"Averting, Minimizing and Addressing Disaster Displacement: Partnerships and Integrated Approaches for Action and Support" Humanitarian…
Preparing for the increasing threat of climate change on population movements
Kathmandu, Nepal, 4 February 2015 – PRESS RELEASE Preparing for the increasing threat of climate change on population movements (Kathmandu, Nepal, 4 February 2015) During a Civil Society Meeting held in Kathmandu on 2 and 3 February 2015, participants stressed the need for countries and communities to better prepare for human mobility in the context of disasters and the growing impacts of climate change in South Asia. Since 2008, every year an average of 27 million people globally were forced to leave their homes as a result of disaster, such as flood, windstorms, earthquake, or drought. The people who are compelled to move are particularly vulnerable and need special protection and assistance. “Between 2008 and 2013, 46 million people were displaced by disasters in South Asia alone. In a densely populated region with 1.7 billion people, a single event can have massive consequences and trigger large-scale population movements for which we need to prepare. Displacement can have devastating effects on people’s lives”, insisted Prof. Walter Kaelin, Envoy of the Chairmanship of the Swiss/Norwegian-led Nansen Initiative. “The protection gaps for those migrating in the context of disasters are clear and present, requiring an urgent and immediate response from states, the international community, and civil society”, said Anoop Sukumaran, Executive Director of the Asia Pacific Refugee Rights Network (APRRN). “These challenges can only be addressed through strengthened and effective collaboration. The Nansen initiative provides a platform for advancing the protection agenda in a holistic manner based on effective partnerships”. According to the Intergovernmental Panel on Climate Change (IPCC), climate change is predicted to further increase the frequency and intensity of disasters, raise sea levels, and change rainfall variability, threatening human settlements, infrastructure, natural resources and livelihoods and prompting even higher levels of population movements. Mountain regions like the Hindu Kush Himalayas are extremely vulnerable to climate change. The meeting, entitled ’Climate Change, Disasters and Human Mobility in South Asia’, brought together more than 70 representatives of affected communities, non-governmental organizations and academic institutions from Afghanistan, Bangladesh, China, India, Maldives, Nepal, Pakistan, and Sri Lanka. It was jointly organized by the Nansen Initiative, the International Centre for Integrated Mountain Development (ICIMOD), who hosted the event, and APRRN. This meeting feeds into the Nansen Initiative’s bottom-up approach to better understand human mobility dynamics linked to disasters in South Asia and to identify how countries and communities adapt to climate change, and prepare and respond when a disaster strikes. “With the rising frequency of natural disasters across the Hindu Kush Himalayas, building resilient communities, mitigating displacement, and providing social protections for the displaced are major concerns for governments and civil society in the region”, said Eklabya Sharma, Director of Programme Operations at ICIMOD. “National policies on development, adaptation, poverty reduction, and disaster risk reduction must acknowledge the important role labour migration and remittances could play in meeting the adaptation needs and welfare requirements of remittance recipient households”, he added The meeting’s outcomes contain a set of key messages for the Nansen Initiative intergovernmental South Asian Regional Consultation that will take place in Dhaka, Bangladesh in April 2015. They include the following:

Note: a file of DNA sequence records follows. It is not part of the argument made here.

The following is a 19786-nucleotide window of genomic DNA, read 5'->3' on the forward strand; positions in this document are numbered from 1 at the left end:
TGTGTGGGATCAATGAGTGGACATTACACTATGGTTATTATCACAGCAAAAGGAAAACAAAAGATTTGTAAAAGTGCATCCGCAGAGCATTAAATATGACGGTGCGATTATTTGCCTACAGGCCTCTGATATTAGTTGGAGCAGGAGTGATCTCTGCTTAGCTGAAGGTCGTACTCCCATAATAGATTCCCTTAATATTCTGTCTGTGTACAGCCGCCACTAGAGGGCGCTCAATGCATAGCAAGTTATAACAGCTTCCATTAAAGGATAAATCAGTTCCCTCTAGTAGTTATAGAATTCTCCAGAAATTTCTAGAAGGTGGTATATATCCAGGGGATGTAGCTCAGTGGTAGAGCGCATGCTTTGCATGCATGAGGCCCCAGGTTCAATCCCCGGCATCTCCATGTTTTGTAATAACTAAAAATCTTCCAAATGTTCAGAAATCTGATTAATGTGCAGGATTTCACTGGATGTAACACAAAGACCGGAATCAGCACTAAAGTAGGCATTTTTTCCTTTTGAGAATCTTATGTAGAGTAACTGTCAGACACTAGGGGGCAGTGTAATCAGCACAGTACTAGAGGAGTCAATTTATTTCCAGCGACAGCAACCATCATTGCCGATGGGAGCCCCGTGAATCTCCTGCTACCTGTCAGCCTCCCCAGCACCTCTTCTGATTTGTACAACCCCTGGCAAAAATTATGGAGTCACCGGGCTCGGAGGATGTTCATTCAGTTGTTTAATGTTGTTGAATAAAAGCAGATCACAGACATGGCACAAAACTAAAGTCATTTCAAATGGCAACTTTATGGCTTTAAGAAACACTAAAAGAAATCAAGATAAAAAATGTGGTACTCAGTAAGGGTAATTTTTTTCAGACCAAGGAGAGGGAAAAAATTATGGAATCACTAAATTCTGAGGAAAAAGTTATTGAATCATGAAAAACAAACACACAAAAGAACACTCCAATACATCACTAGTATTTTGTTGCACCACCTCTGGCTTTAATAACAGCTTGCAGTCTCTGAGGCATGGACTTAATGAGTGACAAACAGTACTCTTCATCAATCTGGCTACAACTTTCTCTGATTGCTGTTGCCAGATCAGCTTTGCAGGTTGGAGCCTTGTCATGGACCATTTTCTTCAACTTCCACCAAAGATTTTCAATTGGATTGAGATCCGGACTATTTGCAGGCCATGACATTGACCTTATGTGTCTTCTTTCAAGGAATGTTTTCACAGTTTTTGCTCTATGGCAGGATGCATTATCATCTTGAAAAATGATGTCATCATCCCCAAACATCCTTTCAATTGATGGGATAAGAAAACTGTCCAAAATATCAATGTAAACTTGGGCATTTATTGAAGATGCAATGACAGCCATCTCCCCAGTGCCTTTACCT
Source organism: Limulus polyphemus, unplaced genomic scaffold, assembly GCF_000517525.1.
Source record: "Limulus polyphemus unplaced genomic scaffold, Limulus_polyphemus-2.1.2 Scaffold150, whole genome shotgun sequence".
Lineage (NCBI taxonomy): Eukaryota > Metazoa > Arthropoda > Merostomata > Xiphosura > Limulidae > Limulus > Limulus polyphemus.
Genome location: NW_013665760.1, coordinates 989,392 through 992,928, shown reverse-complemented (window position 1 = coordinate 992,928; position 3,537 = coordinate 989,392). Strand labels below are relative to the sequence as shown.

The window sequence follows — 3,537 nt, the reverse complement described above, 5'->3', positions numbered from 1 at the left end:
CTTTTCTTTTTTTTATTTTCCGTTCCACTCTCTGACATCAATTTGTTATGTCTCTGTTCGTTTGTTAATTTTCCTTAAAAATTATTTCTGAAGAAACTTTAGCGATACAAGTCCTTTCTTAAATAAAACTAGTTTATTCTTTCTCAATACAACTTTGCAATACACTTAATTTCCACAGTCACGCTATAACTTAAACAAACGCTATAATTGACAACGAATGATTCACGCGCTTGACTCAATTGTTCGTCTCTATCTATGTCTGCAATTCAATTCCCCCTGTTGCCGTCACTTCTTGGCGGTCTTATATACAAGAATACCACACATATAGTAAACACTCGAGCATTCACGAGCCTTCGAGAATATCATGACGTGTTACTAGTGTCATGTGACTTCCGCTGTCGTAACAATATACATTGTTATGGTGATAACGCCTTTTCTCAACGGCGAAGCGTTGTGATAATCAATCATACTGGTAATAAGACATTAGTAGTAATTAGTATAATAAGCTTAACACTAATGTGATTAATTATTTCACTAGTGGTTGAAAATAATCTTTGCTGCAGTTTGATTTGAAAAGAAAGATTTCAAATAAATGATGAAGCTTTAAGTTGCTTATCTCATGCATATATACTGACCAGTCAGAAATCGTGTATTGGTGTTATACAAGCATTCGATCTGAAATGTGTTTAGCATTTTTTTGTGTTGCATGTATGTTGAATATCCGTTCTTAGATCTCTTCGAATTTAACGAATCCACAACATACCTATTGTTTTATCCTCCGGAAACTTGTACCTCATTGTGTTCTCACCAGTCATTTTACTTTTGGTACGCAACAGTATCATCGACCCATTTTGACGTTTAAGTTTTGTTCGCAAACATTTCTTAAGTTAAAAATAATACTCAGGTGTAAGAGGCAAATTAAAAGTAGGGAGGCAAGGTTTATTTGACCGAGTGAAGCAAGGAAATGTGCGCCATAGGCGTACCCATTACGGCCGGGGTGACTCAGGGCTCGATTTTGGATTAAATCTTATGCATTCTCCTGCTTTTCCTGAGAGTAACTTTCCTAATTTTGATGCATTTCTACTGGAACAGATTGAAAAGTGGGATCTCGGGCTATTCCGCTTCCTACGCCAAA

- Call on governments in the region to work closely with civil society to develop national and regional policies to address the protection needs of displaced people and migrants in the context of disasters and climate change.
- Increase efforts on building resilience of communities living in disaster-prone areas to allow them to stay in their homes by strengthening community-based disaster risk reduction activities, like flood early warning systems and evacuation plans.
- Prepare for planned relocation in situations where environmental degradation puts people’s lives and livelihoods at risk, ensuring close consultation with all affected communities.
Call for a research agenda to better understand the nexus between environmental factors and human mobility and to generate better data on the characteristics and needs of people on the move in the region.